The government sends troops onto the streets after several people are killed in clashes between anti-government demonstrators and supporters of the premier bussed in from the countryside, who are accused of attacking peaceful protesters.

Mahinda Rajapaksa resigns as prime minister.

He has to be rescued by the military after thousands of protesters storm his residence in Colombo.

Demonstrators torch several homes belonging to his clan around the country as well as the homes of several pro-Rajapaksa politicians.

A lawmaker from the ruling party shoots two anti-government protesters, killing one, then takes his own life during a confrontation outside the capital.

Another ruling-party politician kills two protesters in the south of the island.

The authorities announce a nationwide curfew.

May 10: Shoot-to-kill orders

The defence ministry orders troops to shoot on sight anyone involved in looting or "causing harm to life".

But protesters continue to defy the government curfew.

The top police officer in Colombo is assaulted and his vehicle set ablaze.

May 11: Sri Lankan President flags racial, religious disharmony

A government supporter carries a national flag outside the president's office in Colombo
A government supporter carries a national flag outside the president's office in ColomboAP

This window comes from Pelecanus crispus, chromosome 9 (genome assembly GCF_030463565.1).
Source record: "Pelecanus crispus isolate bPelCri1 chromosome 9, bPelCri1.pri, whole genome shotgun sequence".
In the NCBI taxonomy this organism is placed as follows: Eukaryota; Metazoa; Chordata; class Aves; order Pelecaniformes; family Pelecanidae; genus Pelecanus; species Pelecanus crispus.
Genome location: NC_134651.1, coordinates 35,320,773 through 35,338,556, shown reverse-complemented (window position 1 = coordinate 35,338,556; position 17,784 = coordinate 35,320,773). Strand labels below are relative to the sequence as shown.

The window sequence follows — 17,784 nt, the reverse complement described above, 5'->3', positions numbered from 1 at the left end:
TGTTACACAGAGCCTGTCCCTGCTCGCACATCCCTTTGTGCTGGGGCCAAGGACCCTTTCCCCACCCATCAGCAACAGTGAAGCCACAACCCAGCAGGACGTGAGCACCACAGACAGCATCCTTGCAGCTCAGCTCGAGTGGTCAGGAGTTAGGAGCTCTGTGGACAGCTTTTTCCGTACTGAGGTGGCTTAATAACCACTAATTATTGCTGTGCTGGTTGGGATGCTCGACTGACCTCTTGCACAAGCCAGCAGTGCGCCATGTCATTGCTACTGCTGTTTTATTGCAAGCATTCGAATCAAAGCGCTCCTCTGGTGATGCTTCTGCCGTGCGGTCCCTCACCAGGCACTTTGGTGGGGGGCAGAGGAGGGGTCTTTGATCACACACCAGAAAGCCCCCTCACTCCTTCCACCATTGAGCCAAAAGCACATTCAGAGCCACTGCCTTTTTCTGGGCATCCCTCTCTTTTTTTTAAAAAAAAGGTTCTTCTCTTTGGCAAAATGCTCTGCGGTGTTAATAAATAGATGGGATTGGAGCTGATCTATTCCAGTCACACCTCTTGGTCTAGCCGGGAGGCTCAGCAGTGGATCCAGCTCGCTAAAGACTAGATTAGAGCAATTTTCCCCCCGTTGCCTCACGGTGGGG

Sri Lanka’s president urged people on Wednesday to reject what he called attempts to foment racial and religious disharmony, as clashes broke out in many parts of the country over the government’s handling of a devastating economic crisis.

May 12: Ranil Wickremesinghe appointed as new Sri Lanka PM

Ranil Wickremesinghe
Ranil WickremesingheReuters

Ranil Wickremesinghe, a political veteran who has been prime minister of the island nation five times before, faces the daunting task of leading his country through its worst economic crisis since independence.

Rajapaksa, whose elder brother Wickremesinghe replaced as Prime Minister, has called nationwide curfews and given security forces sweeping powers to shoot at anyone involved in looting or putting people's lives at risk.

"We are facing a crisis and we need to get out of it," the 73-year-old leader said.

"First step is to get into the PM office. We have an economic action plan and crucial ministers will be appointed soon. I will lift the economy," he added.

Meanwhile, Sri Lanka Parliament to discuss no-trust motion against president on May 17.